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Internalized Stigma and Loneliness in Schizophrenia

Patients with schizophrenia have high levels of internalized stigma and loneliness, a new study found. The study population consisted to 200 patients with schizophrenia. Data were collected using “Form of Descriptive Characteristics”, “Internalized Stigma of Mental Illness Inventory (ISMI)”, and “UCLA Loneliness Scale”. Researchers found:

  • The loneliness level of patients with schizophrenia was 57.20 ±10.38.
  • The level of internalized stigma was 79.65 ±13.48.
  • There was a statically positive and strong correlation between loneliness and internalized stigma total mean scores of the patients.


Yildirim T, et al. The relationship between internalized stigma and loneliness in patients with schizophrenia. [Published online ahead of print May 15, 2019]. Perspect Psychiatr Care. doi: 10.1111/ppc.12399.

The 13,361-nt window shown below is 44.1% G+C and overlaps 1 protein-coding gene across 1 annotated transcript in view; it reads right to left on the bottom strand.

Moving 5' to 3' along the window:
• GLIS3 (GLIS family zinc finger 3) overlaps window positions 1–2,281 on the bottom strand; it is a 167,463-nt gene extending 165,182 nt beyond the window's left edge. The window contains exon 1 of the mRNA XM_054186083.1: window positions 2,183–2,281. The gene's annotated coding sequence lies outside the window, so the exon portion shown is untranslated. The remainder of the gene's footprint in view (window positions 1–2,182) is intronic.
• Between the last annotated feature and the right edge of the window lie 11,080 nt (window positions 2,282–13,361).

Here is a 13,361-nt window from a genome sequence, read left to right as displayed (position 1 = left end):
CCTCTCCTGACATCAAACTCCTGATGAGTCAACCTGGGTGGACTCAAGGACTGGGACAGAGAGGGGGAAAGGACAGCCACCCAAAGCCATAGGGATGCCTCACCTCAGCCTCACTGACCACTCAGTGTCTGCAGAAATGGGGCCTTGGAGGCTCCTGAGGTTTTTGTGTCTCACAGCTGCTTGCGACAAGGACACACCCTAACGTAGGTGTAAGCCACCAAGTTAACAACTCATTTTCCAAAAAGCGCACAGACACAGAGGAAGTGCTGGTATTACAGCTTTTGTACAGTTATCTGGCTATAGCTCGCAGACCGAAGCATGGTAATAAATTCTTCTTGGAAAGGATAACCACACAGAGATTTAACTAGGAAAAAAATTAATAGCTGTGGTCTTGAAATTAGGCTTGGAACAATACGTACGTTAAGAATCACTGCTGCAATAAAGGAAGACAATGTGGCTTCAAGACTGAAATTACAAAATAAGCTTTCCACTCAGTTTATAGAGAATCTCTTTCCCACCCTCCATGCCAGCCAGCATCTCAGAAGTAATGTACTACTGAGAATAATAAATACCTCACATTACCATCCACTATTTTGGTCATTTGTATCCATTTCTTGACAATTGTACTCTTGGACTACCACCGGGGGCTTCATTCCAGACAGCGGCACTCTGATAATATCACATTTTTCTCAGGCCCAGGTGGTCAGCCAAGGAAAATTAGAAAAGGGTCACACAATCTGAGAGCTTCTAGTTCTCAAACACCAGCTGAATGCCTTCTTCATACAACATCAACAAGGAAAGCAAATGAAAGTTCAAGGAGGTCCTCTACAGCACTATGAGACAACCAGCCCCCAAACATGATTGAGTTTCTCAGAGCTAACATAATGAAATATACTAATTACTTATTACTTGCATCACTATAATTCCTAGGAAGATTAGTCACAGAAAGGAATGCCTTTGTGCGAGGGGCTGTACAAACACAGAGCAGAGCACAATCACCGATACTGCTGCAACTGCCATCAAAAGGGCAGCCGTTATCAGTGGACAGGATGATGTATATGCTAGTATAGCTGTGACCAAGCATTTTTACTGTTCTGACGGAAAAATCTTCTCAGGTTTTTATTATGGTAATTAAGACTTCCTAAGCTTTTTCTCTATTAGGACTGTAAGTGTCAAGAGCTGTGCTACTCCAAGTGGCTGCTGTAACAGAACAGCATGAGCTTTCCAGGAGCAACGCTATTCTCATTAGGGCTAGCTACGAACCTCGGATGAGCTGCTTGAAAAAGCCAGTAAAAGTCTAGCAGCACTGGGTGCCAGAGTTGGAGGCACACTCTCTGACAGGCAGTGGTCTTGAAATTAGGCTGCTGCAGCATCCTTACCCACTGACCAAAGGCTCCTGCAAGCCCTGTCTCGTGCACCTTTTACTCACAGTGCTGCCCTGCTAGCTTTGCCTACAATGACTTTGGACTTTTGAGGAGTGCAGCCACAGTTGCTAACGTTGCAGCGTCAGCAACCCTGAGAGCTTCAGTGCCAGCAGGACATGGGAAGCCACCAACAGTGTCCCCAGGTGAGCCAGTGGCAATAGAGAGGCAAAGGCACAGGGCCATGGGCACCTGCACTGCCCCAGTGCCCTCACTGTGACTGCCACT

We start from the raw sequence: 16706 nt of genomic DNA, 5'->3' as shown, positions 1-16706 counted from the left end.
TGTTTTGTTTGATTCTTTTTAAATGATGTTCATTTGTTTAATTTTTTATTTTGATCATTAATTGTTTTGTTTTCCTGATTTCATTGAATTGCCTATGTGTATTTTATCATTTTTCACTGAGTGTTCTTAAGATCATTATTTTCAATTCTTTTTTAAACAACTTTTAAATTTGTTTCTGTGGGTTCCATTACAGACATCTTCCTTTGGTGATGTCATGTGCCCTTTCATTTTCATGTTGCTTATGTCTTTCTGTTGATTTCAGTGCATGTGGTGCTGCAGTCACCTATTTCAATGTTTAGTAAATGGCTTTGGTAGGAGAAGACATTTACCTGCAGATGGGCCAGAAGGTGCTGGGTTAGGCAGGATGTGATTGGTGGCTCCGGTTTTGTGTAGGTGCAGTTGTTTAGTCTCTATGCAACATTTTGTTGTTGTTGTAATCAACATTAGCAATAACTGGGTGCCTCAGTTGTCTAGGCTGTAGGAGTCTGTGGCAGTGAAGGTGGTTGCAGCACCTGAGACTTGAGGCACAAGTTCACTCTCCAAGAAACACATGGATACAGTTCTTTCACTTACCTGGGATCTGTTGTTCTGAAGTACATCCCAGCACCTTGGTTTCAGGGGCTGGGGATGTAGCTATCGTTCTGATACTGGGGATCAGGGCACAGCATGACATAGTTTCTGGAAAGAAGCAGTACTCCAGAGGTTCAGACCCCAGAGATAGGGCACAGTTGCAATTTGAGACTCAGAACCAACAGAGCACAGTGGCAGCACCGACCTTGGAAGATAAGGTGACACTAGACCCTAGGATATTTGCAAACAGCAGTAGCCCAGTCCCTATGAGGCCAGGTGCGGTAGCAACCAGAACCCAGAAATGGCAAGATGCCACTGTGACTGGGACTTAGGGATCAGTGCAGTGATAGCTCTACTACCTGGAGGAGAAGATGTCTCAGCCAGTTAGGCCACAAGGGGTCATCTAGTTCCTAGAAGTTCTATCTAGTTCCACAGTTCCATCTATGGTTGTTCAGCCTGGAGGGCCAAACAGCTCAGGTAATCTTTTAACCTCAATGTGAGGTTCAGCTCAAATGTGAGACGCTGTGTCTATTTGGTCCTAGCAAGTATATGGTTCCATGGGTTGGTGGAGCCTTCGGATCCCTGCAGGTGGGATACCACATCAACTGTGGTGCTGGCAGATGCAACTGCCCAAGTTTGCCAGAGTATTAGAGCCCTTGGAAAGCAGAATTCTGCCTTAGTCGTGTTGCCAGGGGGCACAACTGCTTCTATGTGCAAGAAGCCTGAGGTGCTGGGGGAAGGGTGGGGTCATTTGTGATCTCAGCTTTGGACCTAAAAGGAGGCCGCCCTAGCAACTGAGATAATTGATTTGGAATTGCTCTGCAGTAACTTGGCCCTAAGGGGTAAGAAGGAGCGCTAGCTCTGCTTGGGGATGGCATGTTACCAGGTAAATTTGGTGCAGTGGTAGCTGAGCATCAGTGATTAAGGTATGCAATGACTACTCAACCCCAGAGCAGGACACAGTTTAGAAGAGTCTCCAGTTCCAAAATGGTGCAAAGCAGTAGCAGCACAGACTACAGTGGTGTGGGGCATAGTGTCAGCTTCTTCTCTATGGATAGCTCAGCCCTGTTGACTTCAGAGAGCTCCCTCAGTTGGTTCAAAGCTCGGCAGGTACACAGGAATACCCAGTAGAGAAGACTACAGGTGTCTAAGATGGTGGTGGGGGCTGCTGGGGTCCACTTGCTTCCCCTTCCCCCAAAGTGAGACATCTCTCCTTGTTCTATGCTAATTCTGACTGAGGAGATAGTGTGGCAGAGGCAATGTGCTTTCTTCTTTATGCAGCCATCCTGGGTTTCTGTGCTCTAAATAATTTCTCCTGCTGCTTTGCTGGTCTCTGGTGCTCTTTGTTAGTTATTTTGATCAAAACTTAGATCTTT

The general population or “society” may share general negative stereotypes or beliefs about people with mental illness, such as schizophrenia. Self-stigma occurs when one is not only aware of the stereotype but also agrees with the stigmatizing attitude and internalizes this concept of the self. This study highlights the corrosive correlates of stigma in that people with higher levels of self-stigma experience more severe loneliness. It is not a stretch to imagine that these 2 entities are bi-directional in that those who feel that they are not worthy of respect and regard may not seek friendship and support. And lonely people have fewer individuals around them to help combat stigma and refute false stereotypes. Study findings also highlight the need to address stigma at multiple levels, including within /across individuals, families and our society more broadly. —Martha Sajatovic, MD, Professor of Psychiatry and of Neurology; Willard Brown Chair in Neurological Outcomes Research; Director, Neurological and Behavioral Outcomes Center, University Hospitals Cleveland Medical Center; Case Western Reserve University School of Medicine.